How To Cook With US Cup Measures

How To Cook With US Cup Measures

There are a lot of things that differ from the US and Europe, and baking measurements is one of them. Each side has their own measurement system with benefits and pitfalls. With the ability to find recipes online and regardless of the geographic location, cooks have a new opportunity open to them. With the availability for expansion of cooking knowledge, comes confusion, either with cultural flavour pairings and the technical aspects of cooking. Having 2 different measurement systems can cause confusion for Europeans trying to cook recipes that have been created in the US. I hope to try and create a stop-gap for the technical questions which arise.

This post is going to be more of a bog standard FAQ’s page for cooking with cup measures and spoon measures.  This is usually a technique which is used in North American cooking and can be confusing for Europeans (I have seen confusion first hand).  It is apparently not clear that cup measurements are an actual exact amount, with prescribed measurements.  You cannot just simply pull a mug out of your cupboard and go “huzzah, a cup!”  

As a result, I have added in a guide to help go over the techniques for using cup measures and spoons.  It is also good to note that imperial spoon measurements differ from US spoon measurements; I have used imperial spoon measures with American cup measure recipes and I do find that it still works.

However, I have cheekily added in some UK spoon measures which I did not expect to find (this will be useful for any North Americans who read this post and want to make a UK recipe that requires them).  Most notably – dessert spoon measures, and honestly, by most notably, I mean the only one.  If you have any further questions / comments, do let me know and I will add it and incorporate it into the post.


Why do I need to use the back of a knife to skim off the top?

You need to use a knife when getting a level of your cup and spoon measurements.  It will become apparent as I go on, but you need to use a knife as it has a flat surface.  Unlike a spoon, which you should not use, as it will cause issues.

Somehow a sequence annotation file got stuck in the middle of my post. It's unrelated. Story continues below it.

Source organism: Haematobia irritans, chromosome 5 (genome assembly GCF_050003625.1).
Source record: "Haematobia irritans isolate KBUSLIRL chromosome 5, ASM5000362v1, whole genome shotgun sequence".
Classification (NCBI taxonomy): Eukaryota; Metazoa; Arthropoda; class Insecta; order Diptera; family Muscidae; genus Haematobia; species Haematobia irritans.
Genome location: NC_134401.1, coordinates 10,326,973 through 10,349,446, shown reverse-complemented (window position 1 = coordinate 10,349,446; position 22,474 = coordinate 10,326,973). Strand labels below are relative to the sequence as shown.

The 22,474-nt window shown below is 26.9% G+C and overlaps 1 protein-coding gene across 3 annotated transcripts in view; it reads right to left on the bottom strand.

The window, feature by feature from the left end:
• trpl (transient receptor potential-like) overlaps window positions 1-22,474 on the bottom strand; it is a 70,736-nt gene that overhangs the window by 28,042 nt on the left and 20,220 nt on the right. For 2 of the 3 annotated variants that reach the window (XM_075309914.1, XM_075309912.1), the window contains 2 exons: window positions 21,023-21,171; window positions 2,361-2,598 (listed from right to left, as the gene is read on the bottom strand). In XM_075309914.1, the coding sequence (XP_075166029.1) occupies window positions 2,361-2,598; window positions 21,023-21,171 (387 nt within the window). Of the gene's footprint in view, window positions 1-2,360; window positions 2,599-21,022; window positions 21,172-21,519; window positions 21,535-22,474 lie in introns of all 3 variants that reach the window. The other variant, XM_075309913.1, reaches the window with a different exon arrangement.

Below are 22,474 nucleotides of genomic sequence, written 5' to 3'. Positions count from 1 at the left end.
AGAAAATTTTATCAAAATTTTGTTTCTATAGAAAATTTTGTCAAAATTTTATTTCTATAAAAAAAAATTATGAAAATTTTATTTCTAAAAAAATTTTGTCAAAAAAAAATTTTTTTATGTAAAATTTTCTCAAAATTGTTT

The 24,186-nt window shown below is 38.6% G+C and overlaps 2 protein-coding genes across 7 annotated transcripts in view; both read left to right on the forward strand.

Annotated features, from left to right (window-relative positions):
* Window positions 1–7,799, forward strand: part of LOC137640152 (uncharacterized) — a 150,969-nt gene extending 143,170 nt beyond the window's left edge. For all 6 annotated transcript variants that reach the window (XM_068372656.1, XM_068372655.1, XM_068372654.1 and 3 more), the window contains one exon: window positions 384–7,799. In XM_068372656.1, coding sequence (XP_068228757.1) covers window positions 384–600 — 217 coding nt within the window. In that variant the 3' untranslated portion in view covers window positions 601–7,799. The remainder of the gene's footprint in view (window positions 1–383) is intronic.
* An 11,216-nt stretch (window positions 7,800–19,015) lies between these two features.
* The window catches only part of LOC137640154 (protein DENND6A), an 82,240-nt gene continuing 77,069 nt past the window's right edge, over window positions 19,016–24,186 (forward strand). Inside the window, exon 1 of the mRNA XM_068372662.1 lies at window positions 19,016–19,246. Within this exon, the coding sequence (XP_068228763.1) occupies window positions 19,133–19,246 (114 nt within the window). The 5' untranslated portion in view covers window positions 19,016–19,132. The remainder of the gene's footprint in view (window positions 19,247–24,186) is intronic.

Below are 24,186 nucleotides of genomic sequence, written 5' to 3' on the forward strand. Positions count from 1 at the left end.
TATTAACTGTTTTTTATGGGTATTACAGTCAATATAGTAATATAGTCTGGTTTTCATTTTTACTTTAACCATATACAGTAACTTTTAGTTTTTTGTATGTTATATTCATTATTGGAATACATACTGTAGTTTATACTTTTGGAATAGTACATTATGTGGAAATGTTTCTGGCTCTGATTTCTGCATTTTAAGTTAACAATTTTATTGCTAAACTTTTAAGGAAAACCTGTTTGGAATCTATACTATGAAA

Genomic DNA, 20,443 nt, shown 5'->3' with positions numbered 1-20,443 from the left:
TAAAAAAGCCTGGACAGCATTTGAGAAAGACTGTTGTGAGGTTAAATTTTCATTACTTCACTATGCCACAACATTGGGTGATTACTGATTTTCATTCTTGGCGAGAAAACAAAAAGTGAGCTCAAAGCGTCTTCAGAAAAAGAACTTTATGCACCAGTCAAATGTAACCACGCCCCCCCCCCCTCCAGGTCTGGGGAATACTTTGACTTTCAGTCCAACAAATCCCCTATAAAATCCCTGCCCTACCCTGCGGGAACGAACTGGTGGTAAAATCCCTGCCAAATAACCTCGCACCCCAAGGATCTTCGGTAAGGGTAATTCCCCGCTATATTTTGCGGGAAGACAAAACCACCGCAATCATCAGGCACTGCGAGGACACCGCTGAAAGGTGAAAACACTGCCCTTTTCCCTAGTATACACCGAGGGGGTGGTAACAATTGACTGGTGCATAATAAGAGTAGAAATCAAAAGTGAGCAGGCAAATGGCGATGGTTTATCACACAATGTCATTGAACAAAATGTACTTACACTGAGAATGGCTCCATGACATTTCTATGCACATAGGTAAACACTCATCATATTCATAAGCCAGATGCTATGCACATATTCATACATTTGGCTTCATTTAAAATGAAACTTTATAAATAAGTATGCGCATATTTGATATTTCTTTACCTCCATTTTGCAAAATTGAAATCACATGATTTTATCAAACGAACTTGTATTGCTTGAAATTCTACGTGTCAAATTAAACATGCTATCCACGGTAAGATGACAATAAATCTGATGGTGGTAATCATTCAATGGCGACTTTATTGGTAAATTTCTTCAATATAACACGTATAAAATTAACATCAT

How do I measure a cup of flour?

When you measure flour into cup measure you need to ensure that you do not pack down flour as it needs to have air, and use the back of a knife to skim off the top of the cup measure to have an accurate amount. (142)


How do I measure a cup of granulated sugar?

When you measure out granulated (and this is the same for salt, icing sugar, and other dry baking ingredients that do not need the air like flour) sugar add the sugar by a spoon or pour it directly into the cup measure.  Use the back of a knife to level the top of the measure.


How do I measure a cup of brown sugar?

Measuring brown sugar into a cup measure is where the difference lies.  You need to add the brown sugar into the cup and pack it down before adding more.  The cup measure needs to have as much sugar packed into it to be accurate.

How big is a cup?

For fluids, a cup is 250 mls.  As a result, if you do not have a cup measurement set, you can use a measuring jug.  The US measurement is with volume rather than weight, so measuring correctly for the ingredient is important.


How big is an imperial dessert spoon?

Dessert spoons are ⅔ the size of a tablespoon and twice the size of a teaspoon in volume.   For liquids that means that there are 10 mls for a dessert spoon, 15 for a tablespoon, 5mls for a teaspoon.


How big is an imperial tablespoon?

An imperial tablespoon is equal to 15mls.  A tablespoon measurement is around the same size as a UK dessert spoon (that you eat with at the table), which is where the confusion lies.  It is also the largest of the spoon sizes in the US spoon measurements.


How big is an imperial teaspoon?

An imperial teaspoon is equal to 5mls of fluid.  In the majority of spoon measurement sets, there will be much smaller sizes of the imperial teaspoon.  The size of the imperial teaspoon is somewhat similar to actual table teaspoons, and I have substituted for them in the past.


I hope that this was helpful! and if you find any other measurements and/or additions that I need to add, do let me know!